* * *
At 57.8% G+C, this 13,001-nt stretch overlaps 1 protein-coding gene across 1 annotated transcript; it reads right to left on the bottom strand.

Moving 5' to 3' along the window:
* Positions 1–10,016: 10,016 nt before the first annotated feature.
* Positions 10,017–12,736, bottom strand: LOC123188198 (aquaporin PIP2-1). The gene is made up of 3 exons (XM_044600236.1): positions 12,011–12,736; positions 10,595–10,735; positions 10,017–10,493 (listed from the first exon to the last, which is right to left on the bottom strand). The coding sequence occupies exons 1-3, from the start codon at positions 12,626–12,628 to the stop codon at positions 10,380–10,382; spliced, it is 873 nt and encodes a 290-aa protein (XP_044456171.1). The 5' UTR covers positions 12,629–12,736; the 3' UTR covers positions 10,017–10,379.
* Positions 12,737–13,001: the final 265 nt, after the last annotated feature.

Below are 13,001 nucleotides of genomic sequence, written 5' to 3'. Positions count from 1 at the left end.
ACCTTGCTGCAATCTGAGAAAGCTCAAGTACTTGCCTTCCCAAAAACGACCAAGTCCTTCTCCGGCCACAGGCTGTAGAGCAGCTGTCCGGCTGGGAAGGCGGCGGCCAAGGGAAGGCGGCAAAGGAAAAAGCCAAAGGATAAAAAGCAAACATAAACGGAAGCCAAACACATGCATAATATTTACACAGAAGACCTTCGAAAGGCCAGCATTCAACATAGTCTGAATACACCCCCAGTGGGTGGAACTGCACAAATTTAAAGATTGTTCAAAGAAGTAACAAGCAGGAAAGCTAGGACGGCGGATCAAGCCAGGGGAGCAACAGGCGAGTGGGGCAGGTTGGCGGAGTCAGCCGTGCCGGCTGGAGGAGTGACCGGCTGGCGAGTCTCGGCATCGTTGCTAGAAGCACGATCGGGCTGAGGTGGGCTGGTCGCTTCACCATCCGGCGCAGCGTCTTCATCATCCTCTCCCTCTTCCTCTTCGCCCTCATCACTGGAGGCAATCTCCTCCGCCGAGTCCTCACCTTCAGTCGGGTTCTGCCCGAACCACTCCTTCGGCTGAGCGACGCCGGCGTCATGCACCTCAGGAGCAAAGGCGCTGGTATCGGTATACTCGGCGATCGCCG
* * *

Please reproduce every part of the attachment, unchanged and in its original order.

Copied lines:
At 57.8% G+C, this 13,001-nt stretch overlaps 1 protein-coding gene across 1 annotated transcript; it reads right to left on the bottom strand.

Moving 5' to 3' along the window:
* Positions 1–10,016: 10,016 nt before the first annotated feature.
* Positions 10,017–12,736, bottom strand: LOC123188198 (aquaporin PIP2-1). The gene is made up of 3 exons (XM_044600236.1): positions 12,011–12,736; positions 10,595–10,735; positions 10,017–10,493 (listed from the first exon to the last, which is right to left on the bottom strand). The coding sequence occupies exons 1-3, from the start codon at positions 12,626–12,628 to the stop codon at positions 10,380–10,382; spliced, it is 873 nt and encodes a 290-aa protein (XP_044456171.1). The 5' UTR covers positions 12,629–12,736; the 3' UTR covers positions 10,017–10,379.
* Positions 12,737–13,001: the final 265 nt, after the last annotated feature.

Below are 13,001 nucleotides of genomic sequence, written 5' to 3'. Positions count from 1 at the left end.
ACCTTGCTGCAATCTGAGAAAGCTCAAGTACTTGCCTTCCCAAAAACGACCAAGTCCTTCTCCGGCCACAGGCTGTAGAGCAGCTGTCCGGCTGGGAAGGCGGCGGCCAAGGGAAGGCGGCAAAGGAAAAAGCCAAAGGATAAAAAGCAAACATAAACGGAAGCCAAACACATGCATAATATTTACACAGAAGACCTTCGAAAGGCCAGCATTCAACATAGTCTGAATACACCCCCAGTGGGTGGAACTGCACAAATTTAAAGATTGTTCAAAGAAGTAACAAGCAGGAAAGCTAGGACGGCGGATCAAGCCAGGGGAGCAACAGGCGAGTGGGGCAGGTTGGCGGAGTCAGCCGTGCCGGCTGGAGGAGTGACCGGCTGGCGAGTCTCGGCATCGTTGCTAGAAGCACGATCGGGCTGAGGTGGGCTGGTCGCTTCACCATCCGGCGCAGCGTCTTCATCATCCTCTCCCTCTTCCTCTTCGCCCTCATCACTGGAGGCAATCTCCTCCGCCGAGTCCTCACCTTCAGTCGGGTTCTGCCCGAACCACTCCTTCGGCTGAGCGACGCCGGCGTCATGCACCTCAGGAGCAAAGGCGCTGGTATCGGTATACTCGGCGATCGCCG